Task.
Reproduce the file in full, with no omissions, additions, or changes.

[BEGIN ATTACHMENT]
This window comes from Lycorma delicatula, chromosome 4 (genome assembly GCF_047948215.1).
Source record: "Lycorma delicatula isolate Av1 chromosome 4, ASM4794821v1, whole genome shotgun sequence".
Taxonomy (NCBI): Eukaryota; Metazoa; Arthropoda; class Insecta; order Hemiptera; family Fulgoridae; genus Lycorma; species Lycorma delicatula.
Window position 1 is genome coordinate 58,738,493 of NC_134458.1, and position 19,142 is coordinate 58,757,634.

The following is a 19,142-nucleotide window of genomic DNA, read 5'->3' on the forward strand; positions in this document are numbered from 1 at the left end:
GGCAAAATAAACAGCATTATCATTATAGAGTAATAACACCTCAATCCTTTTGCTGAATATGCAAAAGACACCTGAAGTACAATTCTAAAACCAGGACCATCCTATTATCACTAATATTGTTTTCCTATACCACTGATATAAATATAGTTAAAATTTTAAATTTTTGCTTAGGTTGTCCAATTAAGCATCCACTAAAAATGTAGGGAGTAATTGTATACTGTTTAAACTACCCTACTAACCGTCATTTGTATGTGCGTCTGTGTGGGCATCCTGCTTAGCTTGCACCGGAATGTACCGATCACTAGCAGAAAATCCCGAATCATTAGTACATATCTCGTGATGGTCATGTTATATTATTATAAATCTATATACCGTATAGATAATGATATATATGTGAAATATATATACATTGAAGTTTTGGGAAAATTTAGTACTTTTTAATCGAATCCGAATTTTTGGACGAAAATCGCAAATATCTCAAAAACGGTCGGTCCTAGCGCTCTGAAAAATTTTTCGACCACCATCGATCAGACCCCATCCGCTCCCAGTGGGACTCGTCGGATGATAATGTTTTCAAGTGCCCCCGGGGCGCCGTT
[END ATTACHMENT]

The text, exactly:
This window comes from Lycorma delicatula, chromosome 4 (genome assembly GCF_047948215.1).
Source record: "Lycorma delicatula isolate Av1 chromosome 4, ASM4794821v1, whole genome shotgun sequence".
Taxonomy (NCBI): Eukaryota; Metazoa; Arthropoda; class Insecta; order Hemiptera; family Fulgoridae; genus Lycorma; species Lycorma delicatula.
Window position 1 is genome coordinate 58,738,493 of NC_134458.1, and position 19,142 is coordinate 58,757,634.

The following is a 19,142-nucleotide window of genomic DNA, read 5'->3' on the forward strand; positions in this document are numbered from 1 at the left end:
GGCAAAATAAACAGCATTATCATTATAGAGTAATAACACCTCAATCCTTTTGCTGAATATGCAAAAGACACCTGAAGTACAATTCTAAAACCAGGACCATCCTATTATCACTAATATTGTTTTCCTATACCACTGATATAAATATAGTTAAAATTTTAAATTTTTGCTTAGGTTGTCCAATTAAGCATCCACTAAAAATGTAGGGAGTAATTGTATACTGTTTAAACTACCCTACTAACCGTCATTTGTATGTGCGTCTGTGTGGGCATCCTGCTTAGCTTGCACCGGAATGTACCGATCACTAGCAGAAAATCCCGAATCATTAGTACATATCTCGTGATGGTCATGTTATATTATTATAAATCTATATACCGTATAGATAATGATATATATGTGAAATATATATACATTGAAGTTTTGGGAAAATTTAGTACTTTTTAATCGAATCCGAATTTTTGGACGAAAATCGCAAATATCTCAAAAACGGTCGGTCCTAGCGCTCTGAAAAATTTTTCGACCACCATCGATCAGACCCCATCCGCTCCCAGTGGGACTCGTCGGATGATAATGTTTTCAAGTGCCCCCGGGGCGCCGTT